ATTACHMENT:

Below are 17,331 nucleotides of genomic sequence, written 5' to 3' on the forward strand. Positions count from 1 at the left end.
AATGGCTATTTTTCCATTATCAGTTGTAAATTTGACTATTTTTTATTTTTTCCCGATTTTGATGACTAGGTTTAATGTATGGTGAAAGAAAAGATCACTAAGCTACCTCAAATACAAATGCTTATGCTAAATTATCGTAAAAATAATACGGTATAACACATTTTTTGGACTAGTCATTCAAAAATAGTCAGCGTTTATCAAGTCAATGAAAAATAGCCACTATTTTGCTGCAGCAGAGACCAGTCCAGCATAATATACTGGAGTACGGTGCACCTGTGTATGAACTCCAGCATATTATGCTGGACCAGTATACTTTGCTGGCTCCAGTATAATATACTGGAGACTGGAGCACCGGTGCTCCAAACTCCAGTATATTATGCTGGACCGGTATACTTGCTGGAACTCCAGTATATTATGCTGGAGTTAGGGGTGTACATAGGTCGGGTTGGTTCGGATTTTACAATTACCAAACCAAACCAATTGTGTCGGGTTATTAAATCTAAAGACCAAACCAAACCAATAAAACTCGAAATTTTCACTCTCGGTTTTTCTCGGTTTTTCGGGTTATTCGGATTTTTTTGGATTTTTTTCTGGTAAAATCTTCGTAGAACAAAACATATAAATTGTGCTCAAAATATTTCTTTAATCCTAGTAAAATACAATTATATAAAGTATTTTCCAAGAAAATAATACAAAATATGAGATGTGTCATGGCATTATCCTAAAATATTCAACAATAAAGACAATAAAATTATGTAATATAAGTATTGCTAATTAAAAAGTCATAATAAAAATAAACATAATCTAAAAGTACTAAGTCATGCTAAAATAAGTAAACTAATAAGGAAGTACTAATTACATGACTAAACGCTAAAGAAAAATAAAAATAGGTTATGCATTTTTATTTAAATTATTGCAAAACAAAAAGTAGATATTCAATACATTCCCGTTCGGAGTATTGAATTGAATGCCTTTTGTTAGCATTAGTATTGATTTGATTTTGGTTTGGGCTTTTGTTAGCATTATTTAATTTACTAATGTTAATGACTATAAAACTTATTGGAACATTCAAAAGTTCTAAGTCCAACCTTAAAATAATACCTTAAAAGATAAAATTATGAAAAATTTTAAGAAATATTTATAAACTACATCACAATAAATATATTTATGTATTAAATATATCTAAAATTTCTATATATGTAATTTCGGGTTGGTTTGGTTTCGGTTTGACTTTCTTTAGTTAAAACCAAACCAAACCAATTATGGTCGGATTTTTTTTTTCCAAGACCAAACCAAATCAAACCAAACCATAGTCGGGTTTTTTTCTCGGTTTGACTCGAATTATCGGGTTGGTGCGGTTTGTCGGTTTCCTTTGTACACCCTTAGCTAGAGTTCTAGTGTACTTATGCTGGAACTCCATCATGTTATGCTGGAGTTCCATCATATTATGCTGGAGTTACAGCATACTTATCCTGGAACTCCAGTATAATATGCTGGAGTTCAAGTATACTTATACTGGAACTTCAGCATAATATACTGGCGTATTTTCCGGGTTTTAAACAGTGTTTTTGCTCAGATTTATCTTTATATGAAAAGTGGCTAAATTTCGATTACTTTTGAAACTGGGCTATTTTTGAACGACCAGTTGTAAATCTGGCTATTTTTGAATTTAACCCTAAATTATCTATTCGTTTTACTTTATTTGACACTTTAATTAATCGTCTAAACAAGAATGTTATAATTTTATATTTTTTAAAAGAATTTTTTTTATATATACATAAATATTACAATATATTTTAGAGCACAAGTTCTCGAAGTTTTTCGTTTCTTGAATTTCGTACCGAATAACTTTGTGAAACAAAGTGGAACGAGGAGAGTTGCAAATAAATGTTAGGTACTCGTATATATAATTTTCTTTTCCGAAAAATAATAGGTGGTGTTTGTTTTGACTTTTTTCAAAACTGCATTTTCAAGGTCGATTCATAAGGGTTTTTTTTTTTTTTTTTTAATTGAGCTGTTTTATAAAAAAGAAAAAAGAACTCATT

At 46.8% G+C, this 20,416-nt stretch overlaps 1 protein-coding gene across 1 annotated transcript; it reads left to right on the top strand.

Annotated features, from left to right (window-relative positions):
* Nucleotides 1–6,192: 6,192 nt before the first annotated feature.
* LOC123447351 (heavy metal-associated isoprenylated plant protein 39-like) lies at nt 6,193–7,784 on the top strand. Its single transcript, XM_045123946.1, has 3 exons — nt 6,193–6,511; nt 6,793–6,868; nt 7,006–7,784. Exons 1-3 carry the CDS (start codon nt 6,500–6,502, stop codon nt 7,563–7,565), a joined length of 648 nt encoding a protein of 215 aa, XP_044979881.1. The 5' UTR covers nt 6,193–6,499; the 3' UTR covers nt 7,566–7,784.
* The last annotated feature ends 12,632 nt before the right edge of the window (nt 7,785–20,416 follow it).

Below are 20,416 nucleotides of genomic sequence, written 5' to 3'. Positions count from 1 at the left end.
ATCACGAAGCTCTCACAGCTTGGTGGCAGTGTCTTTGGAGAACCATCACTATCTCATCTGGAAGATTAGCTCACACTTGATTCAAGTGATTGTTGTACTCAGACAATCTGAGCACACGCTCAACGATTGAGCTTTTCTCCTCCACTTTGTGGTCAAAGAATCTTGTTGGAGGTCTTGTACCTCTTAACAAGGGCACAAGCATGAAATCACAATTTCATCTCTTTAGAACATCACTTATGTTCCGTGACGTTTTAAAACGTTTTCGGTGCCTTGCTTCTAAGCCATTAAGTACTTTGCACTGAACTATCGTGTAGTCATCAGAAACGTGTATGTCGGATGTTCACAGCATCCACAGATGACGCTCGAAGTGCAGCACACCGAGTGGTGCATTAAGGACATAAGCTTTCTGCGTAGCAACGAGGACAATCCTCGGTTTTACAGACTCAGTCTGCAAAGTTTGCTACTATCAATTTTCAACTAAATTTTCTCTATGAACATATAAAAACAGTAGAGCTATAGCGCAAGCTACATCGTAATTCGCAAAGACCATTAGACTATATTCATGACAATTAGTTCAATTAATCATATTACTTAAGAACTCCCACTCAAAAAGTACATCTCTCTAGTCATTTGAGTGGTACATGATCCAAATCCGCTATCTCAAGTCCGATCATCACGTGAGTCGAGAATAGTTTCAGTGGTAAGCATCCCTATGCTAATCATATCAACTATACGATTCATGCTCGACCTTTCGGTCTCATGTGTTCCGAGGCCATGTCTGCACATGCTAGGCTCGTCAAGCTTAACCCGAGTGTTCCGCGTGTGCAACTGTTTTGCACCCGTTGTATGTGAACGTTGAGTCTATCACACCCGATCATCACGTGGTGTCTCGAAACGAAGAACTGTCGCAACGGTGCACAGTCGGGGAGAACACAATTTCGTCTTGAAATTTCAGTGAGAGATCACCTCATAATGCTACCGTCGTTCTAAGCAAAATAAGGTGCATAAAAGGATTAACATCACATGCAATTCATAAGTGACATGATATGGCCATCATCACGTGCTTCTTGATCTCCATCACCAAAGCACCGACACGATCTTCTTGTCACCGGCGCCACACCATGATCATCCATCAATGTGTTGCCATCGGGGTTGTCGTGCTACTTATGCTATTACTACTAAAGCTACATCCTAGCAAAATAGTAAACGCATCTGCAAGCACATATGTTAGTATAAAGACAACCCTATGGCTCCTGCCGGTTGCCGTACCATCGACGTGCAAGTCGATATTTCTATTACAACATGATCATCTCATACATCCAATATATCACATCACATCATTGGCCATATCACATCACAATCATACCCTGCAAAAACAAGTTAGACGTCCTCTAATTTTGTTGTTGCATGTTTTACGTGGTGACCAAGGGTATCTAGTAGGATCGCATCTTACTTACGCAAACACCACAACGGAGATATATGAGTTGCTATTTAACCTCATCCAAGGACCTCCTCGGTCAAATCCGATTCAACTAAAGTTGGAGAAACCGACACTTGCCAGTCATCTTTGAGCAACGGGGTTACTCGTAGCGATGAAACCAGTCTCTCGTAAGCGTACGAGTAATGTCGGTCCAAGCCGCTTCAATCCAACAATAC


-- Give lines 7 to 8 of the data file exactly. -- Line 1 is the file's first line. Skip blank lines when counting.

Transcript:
* The last annotated feature ends 12,632 nt before the right edge of the window (nt 7,785–20,416 follow it).

Below are 20,416 nucleotides of genomic sequence, written 5' to 3'. Positions count from 1 at the left end.